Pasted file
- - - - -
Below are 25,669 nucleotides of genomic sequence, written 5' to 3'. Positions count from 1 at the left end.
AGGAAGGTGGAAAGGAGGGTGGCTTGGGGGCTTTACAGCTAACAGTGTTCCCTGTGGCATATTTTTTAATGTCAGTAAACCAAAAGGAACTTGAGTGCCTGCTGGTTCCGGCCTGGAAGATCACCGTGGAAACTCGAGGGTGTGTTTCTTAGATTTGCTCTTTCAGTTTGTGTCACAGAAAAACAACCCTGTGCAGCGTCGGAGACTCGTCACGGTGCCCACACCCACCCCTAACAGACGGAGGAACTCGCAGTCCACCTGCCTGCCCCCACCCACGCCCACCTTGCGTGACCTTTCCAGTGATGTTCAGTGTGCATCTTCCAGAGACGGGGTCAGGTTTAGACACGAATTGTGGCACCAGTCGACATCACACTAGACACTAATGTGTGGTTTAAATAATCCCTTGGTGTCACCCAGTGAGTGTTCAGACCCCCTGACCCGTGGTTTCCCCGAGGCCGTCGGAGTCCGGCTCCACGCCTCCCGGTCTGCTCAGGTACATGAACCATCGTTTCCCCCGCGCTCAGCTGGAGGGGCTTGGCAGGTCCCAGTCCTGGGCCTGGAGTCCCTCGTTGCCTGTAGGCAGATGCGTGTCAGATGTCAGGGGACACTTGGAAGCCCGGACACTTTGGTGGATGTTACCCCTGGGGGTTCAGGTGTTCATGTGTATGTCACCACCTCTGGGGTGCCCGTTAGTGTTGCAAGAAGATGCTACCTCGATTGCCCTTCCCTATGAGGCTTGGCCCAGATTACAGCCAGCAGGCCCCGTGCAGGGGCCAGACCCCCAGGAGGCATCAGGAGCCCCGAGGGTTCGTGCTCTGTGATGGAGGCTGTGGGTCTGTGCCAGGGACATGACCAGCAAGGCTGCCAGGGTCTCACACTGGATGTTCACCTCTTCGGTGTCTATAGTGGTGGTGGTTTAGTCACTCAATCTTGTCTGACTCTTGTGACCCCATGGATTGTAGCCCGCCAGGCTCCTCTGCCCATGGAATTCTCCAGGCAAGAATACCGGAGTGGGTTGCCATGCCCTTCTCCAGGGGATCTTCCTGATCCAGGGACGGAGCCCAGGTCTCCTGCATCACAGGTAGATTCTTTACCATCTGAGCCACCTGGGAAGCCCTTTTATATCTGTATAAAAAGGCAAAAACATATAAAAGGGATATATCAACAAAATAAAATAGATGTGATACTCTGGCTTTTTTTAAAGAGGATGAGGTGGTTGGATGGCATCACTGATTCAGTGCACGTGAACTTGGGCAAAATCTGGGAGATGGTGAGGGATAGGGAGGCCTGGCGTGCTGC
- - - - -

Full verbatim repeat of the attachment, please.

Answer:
Below are 25,669 nucleotides of genomic sequence, written 5' to 3'. Positions count from 1 at the left end.
AGGAAGGTGGAAAGGAGGGTGGCTTGGGGGCTTTACAGCTAACAGTGTTCCCTGTGGCATATTTTTTAATGTCAGTAAACCAAAAGGAACTTGAGTGCCTGCTGGTTCCGGCCTGGAAGATCACCGTGGAAACTCGAGGGTGTGTTTCTTAGATTTGCTCTTTCAGTTTGTGTCACAGAAAAACAACCCTGTGCAGCGTCGGAGACTCGTCACGGTGCCCACACCCACCCCTAACAGACGGAGGAACTCGCAGTCCACCTGCCTGCCCCCACCCACGCCCACCTTGCGTGACCTTTCCAGTGATGTTCAGTGTGCATCTTCCAGAGACGGGGTCAGGTTTAGACACGAATTGTGGCACCAGTCGACATCACACTAGACACTAATGTGTGGTTTAAATAATCCCTTGGTGTCACCCAGTGAGTGTTCAGACCCCCTGACCCGTGGTTTCCCCGAGGCCGTCGGAGTCCGGCTCCACGCCTCCCGGTCTGCTCAGGTACATGAACCATCGTTTCCCCCGCGCTCAGCTGGAGGGGCTTGGCAGGTCCCAGTCCTGGGCCTGGAGTCCCTCGTTGCCTGTAGGCAGATGCGTGTCAGATGTCAGGGGACACTTGGAAGCCCGGACACTTTGGTGGATGTTACCCCTGGGGGTTCAGGTGTTCATGTGTATGTCACCACCTCTGGGGTGCCCGTTAGTGTTGCAAGAAGATGCTACCTCGATTGCCCTTCCCTATGAGGCTTGGCCCAGATTACAGCCAGCAGGCCCCGTGCAGGGGCCAGACCCCCAGGAGGCATCAGGAGCCCCGAGGGTTCGTGCTCTGTGATGGAGGCTGTGGGTCTGTGCCAGGGACATGACCAGCAAGGCTGCCAGGGTCTCACACTGGATGTTCACCTCTTCGGTGTCTATAGTGGTGGTGGTTTAGTCACTCAATCTTGTCTGACTCTTGTGACCCCATGGATTGTAGCCCGCCAGGCTCCTCTGCCCATGGAATTCTCCAGGCAAGAATACCGGAGTGGGTTGCCATGCCCTTCTCCAGGGGATCTTCCTGATCCAGGGACGGAGCCCAGGTCTCCTGCATCACAGGTAGATTCTTTACCATCTGAGCCACCTGGGAAGCCCTTTTATATCTGTATAAAAAGGCAAAAACATATAAAAGGGATATATCAACAAAATAAAATAGATGTGATACTCTGGCTTTTTTTAAAGAGGATGAGGTGGTTGGATGGCATCACTGATTCAGTGCACGTGAACTTGGGCAAAATCTGGGAGATGGTGAGGGATAGGGAGGCCTGGCGTGCTGC